Monday, June 3, 2024

Pennsylvania Wilds Almost Got a Bit Too Wild

I laid down in the thorn bushes, needing a second to stop and think. The stars were out, I was halfway up a mountainside, and as the hill got steeper and the thorns got thicker, pushing my bike became more of a challenge. I had no cell service, but a faint line on my Garmin gave me hope there was a trail in the distance above me. How did I find myself in that situation? A combination of stubbornness and optimism, I'd say. Let's start from the beginning.

I've been wanting to do a longer ride recently. What is a longer ride? It isn't well-defined to me, but I figure it's got to be long enough that the daylight hours might not be long enough, in other words, you'll need a light. Unintentionally, a long ride also incorporates often-dramatic highs and lows, which is one of my favorite parts.

For this long ride, it was going to be Zach's first 200-miler. I spent considerable time and effort (but apparently not enough, more on that later) planning a route through the Pennsylvania Wilds, the so-called region in north-central Pennsylvania that is one of the least-densely populated areas in the entire region.

We started just after 7 A.M. in Snowshoe, a little town along Interstate 80 about half-an-hour north of State College. Being early in the morning and heading down to a river meant one thing: fog. As we descended to the town of Karthaus, the fog was thick enough to cover my glasses. A few miles later, we got to our first stretch of gravel and settled into a comfortable pace.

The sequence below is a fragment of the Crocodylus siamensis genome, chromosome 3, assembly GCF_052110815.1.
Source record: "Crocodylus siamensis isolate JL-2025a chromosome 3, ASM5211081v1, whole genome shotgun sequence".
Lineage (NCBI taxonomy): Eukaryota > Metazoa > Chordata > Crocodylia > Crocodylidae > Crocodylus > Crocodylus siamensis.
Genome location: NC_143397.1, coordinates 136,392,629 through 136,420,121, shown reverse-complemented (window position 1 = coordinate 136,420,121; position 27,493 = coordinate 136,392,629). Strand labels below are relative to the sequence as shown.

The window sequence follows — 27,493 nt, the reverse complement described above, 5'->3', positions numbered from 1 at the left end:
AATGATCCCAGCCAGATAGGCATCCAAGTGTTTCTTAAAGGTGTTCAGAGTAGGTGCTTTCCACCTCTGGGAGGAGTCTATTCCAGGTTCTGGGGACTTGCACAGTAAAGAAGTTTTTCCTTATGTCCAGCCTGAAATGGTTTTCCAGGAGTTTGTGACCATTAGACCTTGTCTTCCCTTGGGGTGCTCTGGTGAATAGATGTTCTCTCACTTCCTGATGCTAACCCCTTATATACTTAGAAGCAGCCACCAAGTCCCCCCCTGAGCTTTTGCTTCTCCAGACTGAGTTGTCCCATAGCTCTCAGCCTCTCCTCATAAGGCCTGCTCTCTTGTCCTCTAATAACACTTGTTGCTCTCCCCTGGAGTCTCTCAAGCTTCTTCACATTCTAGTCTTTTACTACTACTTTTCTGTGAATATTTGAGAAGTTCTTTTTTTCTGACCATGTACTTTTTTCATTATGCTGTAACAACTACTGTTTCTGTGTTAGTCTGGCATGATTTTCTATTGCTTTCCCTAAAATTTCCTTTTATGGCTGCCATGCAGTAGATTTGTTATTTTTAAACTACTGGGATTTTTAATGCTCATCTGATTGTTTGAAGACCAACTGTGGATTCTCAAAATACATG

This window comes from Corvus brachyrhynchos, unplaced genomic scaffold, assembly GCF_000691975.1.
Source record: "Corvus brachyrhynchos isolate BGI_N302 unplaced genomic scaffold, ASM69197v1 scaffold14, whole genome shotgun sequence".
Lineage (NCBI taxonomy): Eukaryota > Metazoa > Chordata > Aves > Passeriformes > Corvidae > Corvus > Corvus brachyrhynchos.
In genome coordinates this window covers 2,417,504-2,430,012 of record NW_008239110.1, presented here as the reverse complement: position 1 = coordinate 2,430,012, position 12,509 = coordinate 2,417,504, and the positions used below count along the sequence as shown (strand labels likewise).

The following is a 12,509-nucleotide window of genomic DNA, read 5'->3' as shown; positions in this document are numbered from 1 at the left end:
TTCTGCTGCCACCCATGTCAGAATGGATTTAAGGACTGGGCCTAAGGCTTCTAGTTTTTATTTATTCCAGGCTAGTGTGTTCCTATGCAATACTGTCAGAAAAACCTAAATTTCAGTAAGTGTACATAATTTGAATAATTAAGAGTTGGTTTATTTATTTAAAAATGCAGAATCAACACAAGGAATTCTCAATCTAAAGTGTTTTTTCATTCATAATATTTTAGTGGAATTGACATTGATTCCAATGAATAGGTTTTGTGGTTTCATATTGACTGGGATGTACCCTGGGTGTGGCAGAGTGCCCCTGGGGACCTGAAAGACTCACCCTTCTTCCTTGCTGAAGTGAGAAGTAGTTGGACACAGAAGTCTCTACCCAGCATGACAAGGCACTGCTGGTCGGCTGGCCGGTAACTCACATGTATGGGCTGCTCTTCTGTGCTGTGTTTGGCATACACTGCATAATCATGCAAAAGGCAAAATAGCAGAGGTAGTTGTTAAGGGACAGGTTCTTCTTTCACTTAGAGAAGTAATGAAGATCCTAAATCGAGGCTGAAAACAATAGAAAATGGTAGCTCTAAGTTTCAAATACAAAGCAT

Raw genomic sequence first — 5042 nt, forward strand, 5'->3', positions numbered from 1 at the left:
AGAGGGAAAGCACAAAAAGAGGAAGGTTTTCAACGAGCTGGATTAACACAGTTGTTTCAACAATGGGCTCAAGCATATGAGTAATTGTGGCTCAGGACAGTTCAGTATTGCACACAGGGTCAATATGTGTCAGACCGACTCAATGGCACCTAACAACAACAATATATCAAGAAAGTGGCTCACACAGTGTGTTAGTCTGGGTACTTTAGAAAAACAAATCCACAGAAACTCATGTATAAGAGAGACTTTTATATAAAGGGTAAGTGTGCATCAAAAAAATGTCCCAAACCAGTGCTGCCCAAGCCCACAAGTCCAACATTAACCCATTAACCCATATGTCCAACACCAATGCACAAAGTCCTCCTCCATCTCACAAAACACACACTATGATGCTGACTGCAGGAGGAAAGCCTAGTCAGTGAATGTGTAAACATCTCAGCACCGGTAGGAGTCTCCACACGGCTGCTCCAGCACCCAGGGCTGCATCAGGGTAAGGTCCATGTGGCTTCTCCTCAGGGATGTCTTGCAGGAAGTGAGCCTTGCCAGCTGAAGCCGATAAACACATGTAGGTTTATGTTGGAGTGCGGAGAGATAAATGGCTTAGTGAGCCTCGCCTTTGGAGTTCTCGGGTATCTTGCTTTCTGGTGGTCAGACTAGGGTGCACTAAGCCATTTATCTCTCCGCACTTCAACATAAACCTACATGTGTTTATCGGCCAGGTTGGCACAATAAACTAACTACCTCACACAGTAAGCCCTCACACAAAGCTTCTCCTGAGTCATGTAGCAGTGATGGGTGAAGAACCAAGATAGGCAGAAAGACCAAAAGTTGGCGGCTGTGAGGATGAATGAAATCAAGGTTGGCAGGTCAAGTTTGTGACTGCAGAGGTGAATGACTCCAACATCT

It was a long, gradual climb that led to a not-quite-as-long gradual descent into the town of Benezette, the self-titled "Elk Capital of Pennsylvania". I've been to the town once before, with Will back in 2021 on our cross-Pennsylvania gravel trip, and this time, we stopped at the same store to fill up our bottles.

At the cash register, I noticed an old-looking penny in the take-a-penny tray, and seeing as I got a penny as change, I swapped them out. It was a 1944 Wheat Penny. I've never mentioned it here before, but I'm a bit of coin collector, especially when I was younger, so that was neat little ride bonus.

From Benezette, we fruitlessly rode past the touristy-for-central-Pennsylvania "Elk Viewing Area" before venturing back into forgotten gravel roads. For those wondering, there really are elk in Pennsylvania. A successful reintroduction program gave Pennsylvania the biggest elk herd east of the Mississippi, around 1,400 elk in total. I've seen plenty of elk out west, but they've as of yet eluded me in my home state.

She turned me into a NEWT (Monty Python anyone?)